Repairing the Belt Splicer

In the process of getting Holtzapffel No. 1636 up and running safely we almost immediately found ourselves facing the issue of how best to deal with drive belts.   When the machine was built in 1838 the only viable options were leather and gut., and the pulleys on the lathe were made elegantly small with a V groove to accommodate those choices.    

The leather belt that came with the lathe was joined by a staple typical of those used in the past for light duty on sewing machines.  When the belt was installed it broke almost immediately as the leather had deteriorated.   New leather belting was obtained, cut to length and installed, however, the connecting staple stretched under the tension required to prevent slippage.   

Stretched staple on new round belting. 

When we mentioned the problem to Frank Dorion, he immediately suggested a tool he’d seen advertised in an old Levin lathe catalogue and had duplicated for use on his own rose engine.  He was kind of enough to show up the next time with a “kit” of steel parts ready for machining and a sketch of what needed to be done.   Our staff set the Bridgeport milling machine into action and produced the prescribed parts, as having such a tool in the kit of Holtzapffel No. 1636 seemed prudent. 

Page from Levin catalogue showing the tool no longer available.  

With the splicing tool in hand, we went about making a spliced and sewn belt that would withstand the tension needed to drive the lathe without slipping and be sufficiently durable to take the lathe into the next generation of use.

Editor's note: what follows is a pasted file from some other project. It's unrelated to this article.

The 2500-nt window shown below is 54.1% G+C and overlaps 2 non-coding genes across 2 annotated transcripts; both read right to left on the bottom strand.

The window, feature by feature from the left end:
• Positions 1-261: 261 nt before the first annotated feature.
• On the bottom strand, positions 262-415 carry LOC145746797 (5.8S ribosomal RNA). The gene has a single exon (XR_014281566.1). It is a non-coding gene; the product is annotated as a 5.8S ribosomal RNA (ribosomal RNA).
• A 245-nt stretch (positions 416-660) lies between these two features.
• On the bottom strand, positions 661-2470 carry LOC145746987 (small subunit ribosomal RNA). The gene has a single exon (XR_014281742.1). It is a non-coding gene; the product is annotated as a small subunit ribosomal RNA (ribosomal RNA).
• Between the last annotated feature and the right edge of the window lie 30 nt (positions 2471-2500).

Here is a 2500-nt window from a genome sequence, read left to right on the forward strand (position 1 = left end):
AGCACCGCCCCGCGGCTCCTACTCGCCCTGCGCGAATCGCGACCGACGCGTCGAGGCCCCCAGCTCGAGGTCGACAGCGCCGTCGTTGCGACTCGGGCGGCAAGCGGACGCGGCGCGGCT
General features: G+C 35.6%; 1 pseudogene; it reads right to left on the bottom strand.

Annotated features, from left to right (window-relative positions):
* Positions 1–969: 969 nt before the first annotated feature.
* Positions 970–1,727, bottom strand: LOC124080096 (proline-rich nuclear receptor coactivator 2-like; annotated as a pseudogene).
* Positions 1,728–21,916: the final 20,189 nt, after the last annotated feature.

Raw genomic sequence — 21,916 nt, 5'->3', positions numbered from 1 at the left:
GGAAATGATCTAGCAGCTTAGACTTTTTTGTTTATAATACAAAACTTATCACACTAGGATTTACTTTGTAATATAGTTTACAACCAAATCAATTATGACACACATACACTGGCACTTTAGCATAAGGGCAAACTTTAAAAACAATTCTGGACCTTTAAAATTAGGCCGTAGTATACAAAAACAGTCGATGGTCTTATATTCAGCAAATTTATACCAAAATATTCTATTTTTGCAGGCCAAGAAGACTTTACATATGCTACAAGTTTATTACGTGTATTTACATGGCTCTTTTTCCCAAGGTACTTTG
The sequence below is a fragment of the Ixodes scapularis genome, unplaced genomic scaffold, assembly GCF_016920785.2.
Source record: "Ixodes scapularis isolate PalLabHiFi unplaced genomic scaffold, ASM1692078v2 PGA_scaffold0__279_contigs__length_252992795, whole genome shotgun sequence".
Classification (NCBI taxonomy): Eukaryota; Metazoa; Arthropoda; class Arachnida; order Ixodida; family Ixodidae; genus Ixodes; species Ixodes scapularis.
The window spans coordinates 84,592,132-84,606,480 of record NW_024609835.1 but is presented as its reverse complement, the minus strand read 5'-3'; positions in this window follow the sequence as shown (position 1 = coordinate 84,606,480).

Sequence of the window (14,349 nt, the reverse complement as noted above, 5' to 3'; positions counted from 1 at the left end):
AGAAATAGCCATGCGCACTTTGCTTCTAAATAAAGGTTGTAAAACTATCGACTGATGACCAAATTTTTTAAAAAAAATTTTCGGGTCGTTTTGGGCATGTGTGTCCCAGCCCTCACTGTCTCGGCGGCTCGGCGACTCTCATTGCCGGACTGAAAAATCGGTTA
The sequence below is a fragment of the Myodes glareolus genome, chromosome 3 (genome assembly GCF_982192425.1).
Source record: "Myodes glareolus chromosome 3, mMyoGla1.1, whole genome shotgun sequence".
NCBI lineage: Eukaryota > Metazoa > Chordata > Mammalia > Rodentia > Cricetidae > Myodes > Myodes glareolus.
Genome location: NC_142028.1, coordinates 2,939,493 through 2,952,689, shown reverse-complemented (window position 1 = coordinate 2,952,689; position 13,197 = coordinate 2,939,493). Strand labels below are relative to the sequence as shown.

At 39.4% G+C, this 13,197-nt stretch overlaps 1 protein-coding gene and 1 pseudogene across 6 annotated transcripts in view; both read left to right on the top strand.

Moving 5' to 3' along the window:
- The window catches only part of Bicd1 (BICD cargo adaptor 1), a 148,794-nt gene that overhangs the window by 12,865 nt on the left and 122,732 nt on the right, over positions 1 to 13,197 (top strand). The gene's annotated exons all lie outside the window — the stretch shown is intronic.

Belt splicer tool shown with side clamp removed to show clamping groove.

Belt clamped into splicer, ready to make tapered cut.
With belt clamped by a locking screw (knob on left side of splicer), a razor knife is used to accurately taper both ends of the belt. 
Finished taper cut.
Contact cement is then applied to both ends of the belt as directed in the glue’s instructions.  
The shorter clamp section holds one end of the splice steady in the clamping groove while the other end of the splice is positioned over it. Once the two ends are joined with the contact cement, the longer clamp is applied and holds the splice under pressure until the glue has cured thoroughly.    
The shorter and longer clamp sections holding the splice till the glue cures.
Belt installed showing V groove in pulley.